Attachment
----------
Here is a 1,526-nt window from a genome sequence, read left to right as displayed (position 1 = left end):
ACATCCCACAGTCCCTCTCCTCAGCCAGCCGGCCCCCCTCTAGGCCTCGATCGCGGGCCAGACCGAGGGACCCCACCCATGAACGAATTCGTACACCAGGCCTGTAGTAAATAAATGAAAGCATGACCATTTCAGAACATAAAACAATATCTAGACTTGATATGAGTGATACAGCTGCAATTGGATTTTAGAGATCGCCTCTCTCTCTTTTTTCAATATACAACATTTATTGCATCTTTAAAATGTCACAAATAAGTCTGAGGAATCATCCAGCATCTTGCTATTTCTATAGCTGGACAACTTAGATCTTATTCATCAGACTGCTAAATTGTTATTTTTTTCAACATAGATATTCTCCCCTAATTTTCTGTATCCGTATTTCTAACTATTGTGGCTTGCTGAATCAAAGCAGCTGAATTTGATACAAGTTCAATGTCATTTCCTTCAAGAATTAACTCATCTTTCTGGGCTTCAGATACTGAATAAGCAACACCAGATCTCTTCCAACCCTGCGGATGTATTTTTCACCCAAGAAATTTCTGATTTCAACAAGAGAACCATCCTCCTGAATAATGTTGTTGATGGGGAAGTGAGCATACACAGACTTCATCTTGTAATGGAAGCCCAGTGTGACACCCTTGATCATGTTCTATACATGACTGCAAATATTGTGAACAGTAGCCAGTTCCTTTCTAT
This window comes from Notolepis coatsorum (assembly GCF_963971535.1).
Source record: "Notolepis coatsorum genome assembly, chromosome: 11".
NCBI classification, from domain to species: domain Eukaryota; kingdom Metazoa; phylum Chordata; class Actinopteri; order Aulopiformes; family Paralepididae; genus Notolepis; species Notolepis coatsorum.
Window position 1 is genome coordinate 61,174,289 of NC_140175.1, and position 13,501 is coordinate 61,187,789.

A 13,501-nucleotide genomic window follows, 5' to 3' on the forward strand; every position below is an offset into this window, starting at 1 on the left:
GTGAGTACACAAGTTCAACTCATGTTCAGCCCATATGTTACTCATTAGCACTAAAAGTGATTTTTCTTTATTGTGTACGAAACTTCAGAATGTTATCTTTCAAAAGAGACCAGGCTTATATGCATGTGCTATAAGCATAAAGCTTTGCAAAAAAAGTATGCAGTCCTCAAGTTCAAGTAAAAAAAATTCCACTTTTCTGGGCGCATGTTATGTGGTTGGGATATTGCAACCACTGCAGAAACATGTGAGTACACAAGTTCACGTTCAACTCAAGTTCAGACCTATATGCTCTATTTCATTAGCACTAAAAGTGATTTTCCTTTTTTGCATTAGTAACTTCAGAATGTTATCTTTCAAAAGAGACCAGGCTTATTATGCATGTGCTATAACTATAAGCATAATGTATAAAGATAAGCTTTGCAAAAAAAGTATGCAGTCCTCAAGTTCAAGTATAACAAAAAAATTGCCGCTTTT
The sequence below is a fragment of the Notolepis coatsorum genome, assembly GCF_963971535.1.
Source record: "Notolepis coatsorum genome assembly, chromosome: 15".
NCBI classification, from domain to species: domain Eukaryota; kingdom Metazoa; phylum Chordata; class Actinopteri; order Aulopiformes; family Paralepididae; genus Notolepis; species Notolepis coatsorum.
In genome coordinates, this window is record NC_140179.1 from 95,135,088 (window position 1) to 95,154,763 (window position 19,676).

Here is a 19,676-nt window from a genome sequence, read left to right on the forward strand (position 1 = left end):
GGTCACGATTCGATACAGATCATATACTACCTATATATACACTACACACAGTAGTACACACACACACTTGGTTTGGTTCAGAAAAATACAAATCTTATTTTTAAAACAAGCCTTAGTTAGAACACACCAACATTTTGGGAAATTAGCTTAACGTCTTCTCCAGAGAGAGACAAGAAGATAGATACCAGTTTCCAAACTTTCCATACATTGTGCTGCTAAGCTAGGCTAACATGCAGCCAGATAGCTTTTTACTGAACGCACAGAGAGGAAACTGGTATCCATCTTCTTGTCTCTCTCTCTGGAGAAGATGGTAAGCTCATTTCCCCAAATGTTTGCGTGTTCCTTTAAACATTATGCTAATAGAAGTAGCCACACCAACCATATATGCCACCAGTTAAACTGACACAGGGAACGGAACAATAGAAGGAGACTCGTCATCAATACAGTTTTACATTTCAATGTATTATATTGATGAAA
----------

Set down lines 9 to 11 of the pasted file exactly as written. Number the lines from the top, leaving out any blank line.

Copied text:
The sequence below is a fragment of the Notolepis coatsorum genome, assembly GCF_963971535.1.
Source record: "Notolepis coatsorum genome assembly, chromosome: 15".
NCBI classification, from domain to species: domain Eukaryota; kingdom Metazoa; phylum Chordata; class Actinopteri; order Aulopiformes; family Paralepididae; genus Notolepis; species Notolepis coatsorum.